Dr. Ducharme’s Blog Kids’ Sports and Parents Behaving Badly July 23, 2018

July 23, 2018
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I know a lot of us have been disgusted by the way our politicians in Washington are behaving. We notice name calling, insults and total disrespect of another opinion. We talk a lot about how society has gone too far and lost a sense of civility.

I have mentioned that one way of making a change is to attempt to do something at the local level. Engage in something where you have some control on the impact of social behavior. Well, one soccer coach in Oklahoma came up with a way to make a difference. Brian Barlow decided he had seen enough of parents behaving badly. He created a Facebook page called Offside where he pays a bounty of $100 for each video of parents behaving inappropriately that he posts. His message is clear. “These are kids playing sports. We are coaches. Let us coach, let your kids play and enjoy and you can feel free to cheer them on. But, you will be shamed if you try to humiliate the players or the coaches.” This story, which aired on NBC showed one mom shouting profanities before she kicked a ball at a youth coach.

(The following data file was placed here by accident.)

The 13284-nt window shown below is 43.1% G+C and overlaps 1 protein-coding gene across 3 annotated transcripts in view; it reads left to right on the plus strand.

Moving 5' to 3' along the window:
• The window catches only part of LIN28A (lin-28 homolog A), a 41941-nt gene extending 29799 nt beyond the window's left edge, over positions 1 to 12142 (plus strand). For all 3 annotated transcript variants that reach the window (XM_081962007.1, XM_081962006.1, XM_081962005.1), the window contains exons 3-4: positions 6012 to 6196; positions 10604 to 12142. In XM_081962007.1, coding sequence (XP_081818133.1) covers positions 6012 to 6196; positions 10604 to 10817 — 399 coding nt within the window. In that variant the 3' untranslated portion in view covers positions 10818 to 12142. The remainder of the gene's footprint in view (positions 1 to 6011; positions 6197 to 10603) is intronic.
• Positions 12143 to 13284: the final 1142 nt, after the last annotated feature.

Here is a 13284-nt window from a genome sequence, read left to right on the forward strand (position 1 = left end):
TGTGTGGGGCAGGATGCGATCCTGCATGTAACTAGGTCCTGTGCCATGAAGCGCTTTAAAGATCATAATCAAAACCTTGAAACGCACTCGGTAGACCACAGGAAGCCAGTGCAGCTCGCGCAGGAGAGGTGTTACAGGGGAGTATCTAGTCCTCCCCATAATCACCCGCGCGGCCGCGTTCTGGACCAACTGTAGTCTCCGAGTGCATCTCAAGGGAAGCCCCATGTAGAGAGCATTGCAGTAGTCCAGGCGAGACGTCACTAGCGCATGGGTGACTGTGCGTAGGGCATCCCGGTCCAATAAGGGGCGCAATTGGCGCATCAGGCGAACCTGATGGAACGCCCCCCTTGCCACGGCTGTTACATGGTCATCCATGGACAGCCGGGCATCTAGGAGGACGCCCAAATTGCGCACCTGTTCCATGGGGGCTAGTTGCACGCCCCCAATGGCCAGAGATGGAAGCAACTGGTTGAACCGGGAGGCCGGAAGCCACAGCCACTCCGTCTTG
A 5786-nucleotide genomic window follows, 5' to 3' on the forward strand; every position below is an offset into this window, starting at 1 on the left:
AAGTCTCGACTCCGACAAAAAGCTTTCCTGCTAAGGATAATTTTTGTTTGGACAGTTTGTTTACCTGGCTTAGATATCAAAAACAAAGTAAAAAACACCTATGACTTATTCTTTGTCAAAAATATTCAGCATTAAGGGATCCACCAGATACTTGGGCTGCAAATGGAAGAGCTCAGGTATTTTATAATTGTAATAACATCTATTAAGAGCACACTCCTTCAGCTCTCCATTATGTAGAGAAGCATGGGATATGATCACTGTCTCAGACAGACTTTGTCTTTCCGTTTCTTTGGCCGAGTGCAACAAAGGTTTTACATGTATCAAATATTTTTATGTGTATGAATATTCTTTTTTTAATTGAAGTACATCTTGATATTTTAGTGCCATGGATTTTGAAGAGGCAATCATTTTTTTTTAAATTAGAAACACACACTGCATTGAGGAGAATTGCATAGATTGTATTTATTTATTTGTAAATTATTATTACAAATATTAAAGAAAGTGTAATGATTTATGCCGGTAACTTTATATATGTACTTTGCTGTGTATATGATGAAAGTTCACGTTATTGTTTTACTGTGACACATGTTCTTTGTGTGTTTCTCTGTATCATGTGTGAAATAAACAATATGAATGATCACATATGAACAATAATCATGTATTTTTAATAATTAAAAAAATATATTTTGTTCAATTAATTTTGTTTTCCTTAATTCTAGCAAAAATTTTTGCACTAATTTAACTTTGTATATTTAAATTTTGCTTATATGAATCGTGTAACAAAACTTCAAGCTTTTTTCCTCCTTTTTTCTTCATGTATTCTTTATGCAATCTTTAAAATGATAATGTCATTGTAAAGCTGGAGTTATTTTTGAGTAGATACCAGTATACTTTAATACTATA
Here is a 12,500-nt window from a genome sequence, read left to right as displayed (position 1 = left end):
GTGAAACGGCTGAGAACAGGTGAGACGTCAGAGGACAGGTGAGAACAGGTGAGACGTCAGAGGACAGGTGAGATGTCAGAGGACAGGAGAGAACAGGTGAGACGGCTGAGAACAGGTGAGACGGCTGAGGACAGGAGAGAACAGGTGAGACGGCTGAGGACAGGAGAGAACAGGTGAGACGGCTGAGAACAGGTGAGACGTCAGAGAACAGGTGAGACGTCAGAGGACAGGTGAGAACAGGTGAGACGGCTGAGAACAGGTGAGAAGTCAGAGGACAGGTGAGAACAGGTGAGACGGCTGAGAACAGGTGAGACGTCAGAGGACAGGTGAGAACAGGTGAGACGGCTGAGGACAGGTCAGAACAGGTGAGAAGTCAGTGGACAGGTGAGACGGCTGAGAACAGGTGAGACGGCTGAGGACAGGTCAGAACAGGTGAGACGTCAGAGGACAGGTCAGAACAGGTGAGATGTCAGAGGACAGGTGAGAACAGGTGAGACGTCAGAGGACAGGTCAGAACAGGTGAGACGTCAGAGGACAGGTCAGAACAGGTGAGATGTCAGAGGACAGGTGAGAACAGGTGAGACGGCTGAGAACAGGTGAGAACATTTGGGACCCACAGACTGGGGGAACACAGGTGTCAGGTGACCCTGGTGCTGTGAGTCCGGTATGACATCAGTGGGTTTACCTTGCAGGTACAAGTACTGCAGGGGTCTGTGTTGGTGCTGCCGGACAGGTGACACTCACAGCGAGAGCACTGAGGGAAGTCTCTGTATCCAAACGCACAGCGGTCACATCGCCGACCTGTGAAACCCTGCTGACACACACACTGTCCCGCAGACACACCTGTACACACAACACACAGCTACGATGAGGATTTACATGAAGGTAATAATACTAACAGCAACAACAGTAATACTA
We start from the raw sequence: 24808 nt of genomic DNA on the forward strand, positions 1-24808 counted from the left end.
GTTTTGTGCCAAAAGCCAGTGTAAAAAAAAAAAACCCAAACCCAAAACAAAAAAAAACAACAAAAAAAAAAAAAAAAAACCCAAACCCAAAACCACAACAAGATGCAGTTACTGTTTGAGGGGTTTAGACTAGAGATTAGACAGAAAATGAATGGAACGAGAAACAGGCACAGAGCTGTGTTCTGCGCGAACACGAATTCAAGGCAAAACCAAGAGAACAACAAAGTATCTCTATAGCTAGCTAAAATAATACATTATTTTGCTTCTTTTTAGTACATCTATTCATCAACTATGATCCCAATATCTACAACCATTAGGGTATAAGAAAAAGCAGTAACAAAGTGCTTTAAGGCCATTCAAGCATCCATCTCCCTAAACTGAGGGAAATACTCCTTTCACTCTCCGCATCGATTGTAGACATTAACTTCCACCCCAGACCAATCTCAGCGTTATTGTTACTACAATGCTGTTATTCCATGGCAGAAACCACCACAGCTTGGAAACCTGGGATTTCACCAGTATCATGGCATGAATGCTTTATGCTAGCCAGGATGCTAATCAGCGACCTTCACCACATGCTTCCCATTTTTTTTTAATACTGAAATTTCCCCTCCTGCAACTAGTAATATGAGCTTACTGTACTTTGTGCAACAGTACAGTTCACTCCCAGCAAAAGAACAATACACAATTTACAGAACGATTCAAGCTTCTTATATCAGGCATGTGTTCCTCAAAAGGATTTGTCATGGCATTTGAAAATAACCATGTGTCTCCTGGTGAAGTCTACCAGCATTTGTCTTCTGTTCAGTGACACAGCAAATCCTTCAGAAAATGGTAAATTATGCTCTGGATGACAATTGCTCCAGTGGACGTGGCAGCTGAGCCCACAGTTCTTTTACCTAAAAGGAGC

Some think he has gone too far. Others, think not far enough. Is this truly the type of example we want to set for our kids? Are parents living vicariously through their kids? Have we ever found that screaming insults teaches anyone anything positive? Clearly the answer to this is no. But, this is happening at all types of youth sports games around the country. Mr. Barlow is simply trying to hold adults responsible for their behavior. He has created the slogan STOP…Stop Tormenting Officials Publicly. How sad is this situation? Sports are such a great way to teach children to get along, work as a team and treat each other with respect. Unless we help our kids learn these skills now there is little hope that our future leaders will be equipped to become effective community leaders.

What do you think? And what solutions might you recommend to hold parents accountable for their behavior? Let’s really begin a dialogue and a road to respectful behavior.